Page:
Sunday, April 19, 2009

Zappa on Absurdity

To me — absurdity is the only reality
~ Frank Zappa

The legendary (1940–1993) was a prolific American composer, musician, record producer, and film director. In a career spanning more than thirty years, Zappa wrote rock, jazz, electronic, orchestral, and musique concrete works. He also directed feature-length films and music videos, and designed album covers. Zappa produced almost all of the more than sixty albums he released with the band Mothers of Invention and as a solo artist. 

But he was also a philosopher, and is today perhaps one of the most widely quoted musicians of the 20th century. He was also a keen observer of the absurd in much of what he saw in the world, and wasn't afraid to speak what was on his mind. Here are some of his best thoughts and reflections:

On Parenting:

    • The first thing you have to do if you want to raise nice kids, is you have to talk to them like they are people instead of talking to them like they're property.
      ~ Appearance on The Howard Stern Show (1987)

    • Parents have more to do with making their children weird than TV or rock and roll records. The only other thing that makes them weirder than TV and parents is religion and drugs.
      ~ Zappa & Occhiogrosso: Real Frank Zappa Book (1989)

    • The more boring a child is, the more the parents, when showing off the child, receive adulation for being good parents — because they have a tame child-creature in their house.
      ~ Interview with Ben Watson, Mojo Magazine (1993)

      On Politics:

        • When God created Republicans, he gave up on everything else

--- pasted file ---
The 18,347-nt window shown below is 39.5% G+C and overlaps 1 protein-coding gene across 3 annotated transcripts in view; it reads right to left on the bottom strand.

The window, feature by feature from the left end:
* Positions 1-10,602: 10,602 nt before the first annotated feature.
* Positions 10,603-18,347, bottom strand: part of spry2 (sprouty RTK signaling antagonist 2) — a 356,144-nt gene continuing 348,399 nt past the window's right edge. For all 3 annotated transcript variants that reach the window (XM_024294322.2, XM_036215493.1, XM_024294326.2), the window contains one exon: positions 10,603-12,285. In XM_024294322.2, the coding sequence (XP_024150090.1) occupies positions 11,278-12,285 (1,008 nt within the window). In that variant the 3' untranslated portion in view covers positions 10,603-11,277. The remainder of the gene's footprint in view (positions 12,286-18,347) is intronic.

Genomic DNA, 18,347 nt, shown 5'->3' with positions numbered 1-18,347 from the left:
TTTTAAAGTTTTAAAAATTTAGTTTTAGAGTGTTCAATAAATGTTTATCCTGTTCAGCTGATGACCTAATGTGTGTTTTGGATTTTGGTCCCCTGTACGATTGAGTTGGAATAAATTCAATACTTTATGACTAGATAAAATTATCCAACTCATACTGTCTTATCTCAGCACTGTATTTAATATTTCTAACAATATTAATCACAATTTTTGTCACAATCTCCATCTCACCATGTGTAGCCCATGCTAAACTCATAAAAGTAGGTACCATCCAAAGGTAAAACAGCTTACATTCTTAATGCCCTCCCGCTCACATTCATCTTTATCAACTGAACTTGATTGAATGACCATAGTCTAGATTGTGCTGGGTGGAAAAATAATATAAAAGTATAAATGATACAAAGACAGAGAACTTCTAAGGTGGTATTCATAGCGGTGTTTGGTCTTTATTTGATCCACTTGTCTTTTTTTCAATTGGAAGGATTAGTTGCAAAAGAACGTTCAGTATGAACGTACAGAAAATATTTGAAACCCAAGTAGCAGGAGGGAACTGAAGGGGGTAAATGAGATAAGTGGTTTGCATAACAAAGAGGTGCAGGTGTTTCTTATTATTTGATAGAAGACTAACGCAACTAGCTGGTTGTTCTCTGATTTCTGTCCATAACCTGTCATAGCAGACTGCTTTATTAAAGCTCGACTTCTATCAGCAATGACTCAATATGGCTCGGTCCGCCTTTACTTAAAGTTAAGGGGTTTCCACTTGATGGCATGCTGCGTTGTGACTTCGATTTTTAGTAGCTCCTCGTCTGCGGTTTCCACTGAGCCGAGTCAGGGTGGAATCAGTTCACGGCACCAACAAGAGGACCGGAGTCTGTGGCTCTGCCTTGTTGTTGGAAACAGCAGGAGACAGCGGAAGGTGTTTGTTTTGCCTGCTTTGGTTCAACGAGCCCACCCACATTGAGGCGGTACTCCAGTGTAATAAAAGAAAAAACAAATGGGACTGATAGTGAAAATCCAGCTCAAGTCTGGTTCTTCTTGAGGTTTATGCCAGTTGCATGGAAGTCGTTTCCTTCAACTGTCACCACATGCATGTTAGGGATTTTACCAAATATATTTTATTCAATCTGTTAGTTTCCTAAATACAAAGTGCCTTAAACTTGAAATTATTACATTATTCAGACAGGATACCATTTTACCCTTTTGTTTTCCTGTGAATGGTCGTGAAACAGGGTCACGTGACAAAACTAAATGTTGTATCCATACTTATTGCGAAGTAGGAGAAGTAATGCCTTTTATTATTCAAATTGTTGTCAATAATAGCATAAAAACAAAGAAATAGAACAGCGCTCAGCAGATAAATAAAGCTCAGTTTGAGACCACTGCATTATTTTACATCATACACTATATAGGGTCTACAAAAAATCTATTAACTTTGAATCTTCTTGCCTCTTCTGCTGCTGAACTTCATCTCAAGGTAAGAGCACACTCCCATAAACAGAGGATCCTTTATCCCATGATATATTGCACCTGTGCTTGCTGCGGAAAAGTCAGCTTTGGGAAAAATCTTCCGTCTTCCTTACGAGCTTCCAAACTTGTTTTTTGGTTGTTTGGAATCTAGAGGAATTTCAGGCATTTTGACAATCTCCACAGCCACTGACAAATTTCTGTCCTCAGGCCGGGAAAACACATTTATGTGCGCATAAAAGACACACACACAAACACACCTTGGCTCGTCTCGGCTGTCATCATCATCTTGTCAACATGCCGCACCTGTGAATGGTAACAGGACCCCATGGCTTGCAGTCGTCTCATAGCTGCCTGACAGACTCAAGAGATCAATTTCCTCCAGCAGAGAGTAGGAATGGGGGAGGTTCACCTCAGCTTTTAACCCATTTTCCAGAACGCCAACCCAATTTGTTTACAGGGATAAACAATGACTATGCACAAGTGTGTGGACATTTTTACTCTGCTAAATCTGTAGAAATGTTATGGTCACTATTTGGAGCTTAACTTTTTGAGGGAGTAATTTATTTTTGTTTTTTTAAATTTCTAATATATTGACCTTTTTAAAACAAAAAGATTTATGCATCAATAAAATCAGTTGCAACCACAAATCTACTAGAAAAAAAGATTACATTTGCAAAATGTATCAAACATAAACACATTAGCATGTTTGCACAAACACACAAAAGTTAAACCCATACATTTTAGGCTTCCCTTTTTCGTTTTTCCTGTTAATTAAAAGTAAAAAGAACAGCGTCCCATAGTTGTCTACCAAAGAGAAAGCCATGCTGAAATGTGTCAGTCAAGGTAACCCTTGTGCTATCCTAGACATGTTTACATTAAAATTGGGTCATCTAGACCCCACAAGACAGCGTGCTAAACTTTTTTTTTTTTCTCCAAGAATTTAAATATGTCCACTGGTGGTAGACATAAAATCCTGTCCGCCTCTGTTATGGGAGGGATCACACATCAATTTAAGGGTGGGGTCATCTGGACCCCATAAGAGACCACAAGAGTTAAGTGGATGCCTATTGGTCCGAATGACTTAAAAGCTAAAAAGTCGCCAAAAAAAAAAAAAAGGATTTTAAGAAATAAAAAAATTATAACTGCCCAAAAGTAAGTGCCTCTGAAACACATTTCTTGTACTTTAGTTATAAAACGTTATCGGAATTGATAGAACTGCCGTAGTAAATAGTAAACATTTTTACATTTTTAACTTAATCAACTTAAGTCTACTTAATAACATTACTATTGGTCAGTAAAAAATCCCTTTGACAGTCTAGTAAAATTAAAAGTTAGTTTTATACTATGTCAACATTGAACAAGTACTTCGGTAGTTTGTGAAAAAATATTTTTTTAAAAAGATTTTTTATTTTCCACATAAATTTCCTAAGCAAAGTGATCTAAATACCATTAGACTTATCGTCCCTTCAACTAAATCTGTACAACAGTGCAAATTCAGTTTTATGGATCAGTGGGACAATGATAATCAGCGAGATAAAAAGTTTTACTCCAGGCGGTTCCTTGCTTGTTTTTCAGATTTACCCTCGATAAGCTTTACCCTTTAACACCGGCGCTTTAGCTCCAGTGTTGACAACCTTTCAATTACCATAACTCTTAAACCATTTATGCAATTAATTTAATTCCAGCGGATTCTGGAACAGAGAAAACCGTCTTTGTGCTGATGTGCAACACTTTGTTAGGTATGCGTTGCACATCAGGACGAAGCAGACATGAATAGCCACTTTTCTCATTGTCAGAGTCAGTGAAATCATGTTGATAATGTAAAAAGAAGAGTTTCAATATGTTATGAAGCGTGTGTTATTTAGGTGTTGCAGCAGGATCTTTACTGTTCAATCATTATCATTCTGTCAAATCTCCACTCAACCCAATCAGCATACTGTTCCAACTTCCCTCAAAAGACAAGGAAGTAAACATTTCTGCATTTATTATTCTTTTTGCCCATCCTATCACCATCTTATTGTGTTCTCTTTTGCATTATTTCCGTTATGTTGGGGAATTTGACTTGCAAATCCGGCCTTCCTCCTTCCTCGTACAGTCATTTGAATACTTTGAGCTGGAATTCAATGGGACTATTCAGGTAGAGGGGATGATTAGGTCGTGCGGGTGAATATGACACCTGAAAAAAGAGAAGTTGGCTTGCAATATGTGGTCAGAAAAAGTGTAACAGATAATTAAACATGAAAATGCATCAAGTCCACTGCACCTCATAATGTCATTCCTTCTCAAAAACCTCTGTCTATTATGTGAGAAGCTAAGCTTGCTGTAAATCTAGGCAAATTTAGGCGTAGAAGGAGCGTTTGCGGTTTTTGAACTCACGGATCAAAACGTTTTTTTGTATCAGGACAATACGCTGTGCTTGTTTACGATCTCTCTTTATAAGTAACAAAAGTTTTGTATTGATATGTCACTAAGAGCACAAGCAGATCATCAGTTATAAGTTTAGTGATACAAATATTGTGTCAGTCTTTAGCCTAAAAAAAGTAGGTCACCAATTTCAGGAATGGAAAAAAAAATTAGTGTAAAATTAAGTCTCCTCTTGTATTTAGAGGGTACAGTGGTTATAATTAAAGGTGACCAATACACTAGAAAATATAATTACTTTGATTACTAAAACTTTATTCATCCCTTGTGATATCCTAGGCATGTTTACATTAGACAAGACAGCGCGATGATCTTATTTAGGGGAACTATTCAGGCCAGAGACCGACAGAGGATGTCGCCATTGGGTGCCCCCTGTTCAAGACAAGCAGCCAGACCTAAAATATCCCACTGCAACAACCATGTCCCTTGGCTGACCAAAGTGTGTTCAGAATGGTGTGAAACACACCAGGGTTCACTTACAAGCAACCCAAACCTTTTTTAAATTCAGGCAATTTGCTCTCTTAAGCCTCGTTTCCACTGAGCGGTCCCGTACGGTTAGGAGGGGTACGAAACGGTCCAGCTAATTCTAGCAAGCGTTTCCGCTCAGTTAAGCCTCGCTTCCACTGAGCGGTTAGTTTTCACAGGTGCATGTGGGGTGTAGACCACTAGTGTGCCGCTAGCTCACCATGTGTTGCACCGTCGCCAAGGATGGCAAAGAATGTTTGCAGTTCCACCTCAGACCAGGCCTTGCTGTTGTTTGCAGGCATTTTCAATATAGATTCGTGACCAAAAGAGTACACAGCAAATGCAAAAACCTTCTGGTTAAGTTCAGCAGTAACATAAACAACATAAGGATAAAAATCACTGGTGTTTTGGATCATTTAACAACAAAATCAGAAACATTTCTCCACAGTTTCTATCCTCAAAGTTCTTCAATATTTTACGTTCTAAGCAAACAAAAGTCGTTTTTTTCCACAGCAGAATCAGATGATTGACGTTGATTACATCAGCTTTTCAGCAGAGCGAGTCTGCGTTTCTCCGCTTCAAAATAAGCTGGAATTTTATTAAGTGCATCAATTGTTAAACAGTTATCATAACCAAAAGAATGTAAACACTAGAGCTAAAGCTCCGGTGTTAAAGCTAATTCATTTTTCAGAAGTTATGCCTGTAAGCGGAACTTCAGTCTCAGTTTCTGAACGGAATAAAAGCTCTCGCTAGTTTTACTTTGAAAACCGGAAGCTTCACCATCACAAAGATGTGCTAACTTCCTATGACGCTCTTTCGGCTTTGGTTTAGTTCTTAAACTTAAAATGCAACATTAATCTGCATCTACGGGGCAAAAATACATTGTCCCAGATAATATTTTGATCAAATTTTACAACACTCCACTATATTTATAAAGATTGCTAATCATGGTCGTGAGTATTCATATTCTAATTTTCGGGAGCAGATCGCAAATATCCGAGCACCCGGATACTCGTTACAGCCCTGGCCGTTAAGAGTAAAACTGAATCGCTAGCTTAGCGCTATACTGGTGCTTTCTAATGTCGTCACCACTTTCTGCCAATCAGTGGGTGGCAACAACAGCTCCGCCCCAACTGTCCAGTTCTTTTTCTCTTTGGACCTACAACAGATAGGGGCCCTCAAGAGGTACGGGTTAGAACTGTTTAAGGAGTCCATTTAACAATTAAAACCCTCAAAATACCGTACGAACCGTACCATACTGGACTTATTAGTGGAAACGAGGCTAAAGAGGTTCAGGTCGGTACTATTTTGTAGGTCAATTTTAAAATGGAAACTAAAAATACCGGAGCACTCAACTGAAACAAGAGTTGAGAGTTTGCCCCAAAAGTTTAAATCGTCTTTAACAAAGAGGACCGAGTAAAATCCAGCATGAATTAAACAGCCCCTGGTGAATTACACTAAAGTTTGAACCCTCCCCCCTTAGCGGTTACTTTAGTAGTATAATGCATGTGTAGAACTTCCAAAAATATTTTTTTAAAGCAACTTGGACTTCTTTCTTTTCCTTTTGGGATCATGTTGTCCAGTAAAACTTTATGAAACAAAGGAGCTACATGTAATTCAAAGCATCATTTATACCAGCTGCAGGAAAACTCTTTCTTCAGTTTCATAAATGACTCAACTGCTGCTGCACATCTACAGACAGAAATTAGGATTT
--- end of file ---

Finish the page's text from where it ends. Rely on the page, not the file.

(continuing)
~ Appearance on Thicke of the Night (1984)

        • I have four children, and I want them to grow up in a country that has a working first amendment.
          ~ Appearance on CBS Morning News (1985)

        • The biggest threat to America today is not communism. It's moving America toward a fascist theocracy, and everything that's happened during the Reagan administration is steering us right down that pipe ... When you have a government that prefers a certain moral code derived from a certain religion and that moral code turns into legislation to suit one certain religious point of view, and if that code happens to be very, very right wing, almost toward Attila the Hun...
          ~ Appearance on Crossfire (1986) 

            On Scientology:

              • Scientology, how about that? You hold on to the tin cans and then this guy asks you a bunch of questions, and if you pay enough money you get to join the master race. How's that for a religion?
                ~ To a concert audience at the Rockpile, Toronto (1969)

                  On Rock Journalism:

                    • Being interviewed is one of the most abnormal things that you can do to somebody else. It's two steps removed from the inquisition.
                      ~ Interview on the UK's Channel 4 (6/1/1983)

                    • The rock and roll business is pretty absurd, but the world of serious music is much worse.
                      ~ Interview on London Plus (1984) 

                    • Rock journalism is people who can't write, interviewing people who can't talk, in order to provide articles for people who can't read.
                      ~ Interview with Ben Watson, Mojo Magazine (1993)

                        On Music:

                          • I'll tell you what classical music is — for those of you who don't know. Classical music is this music that was written by a bunch of dead people a long time ago. And it's formula music, the same as top forty music is formula music. In order to have a piece be classical, it has to conform to academic standards that were the current norms of that day and age... I think that people are entitled to be amused, and entertained. If they see deviations from this classical norm, it's probably good for their mental health.
                            ~ Television interview (1983)

                          • I'm probably more famous for sitting on the toilet than for anything else that I do.
                            ~ Interview on Nationwide (1983)

                          • A composer is a guy who goes around forcing his will on unsuspecting air molecules, often with the assistance of unsuspecting musicians.
                            ~ Zappa & Occhiogrosso: Real Frank Zappa Book (1989)

                              On Life: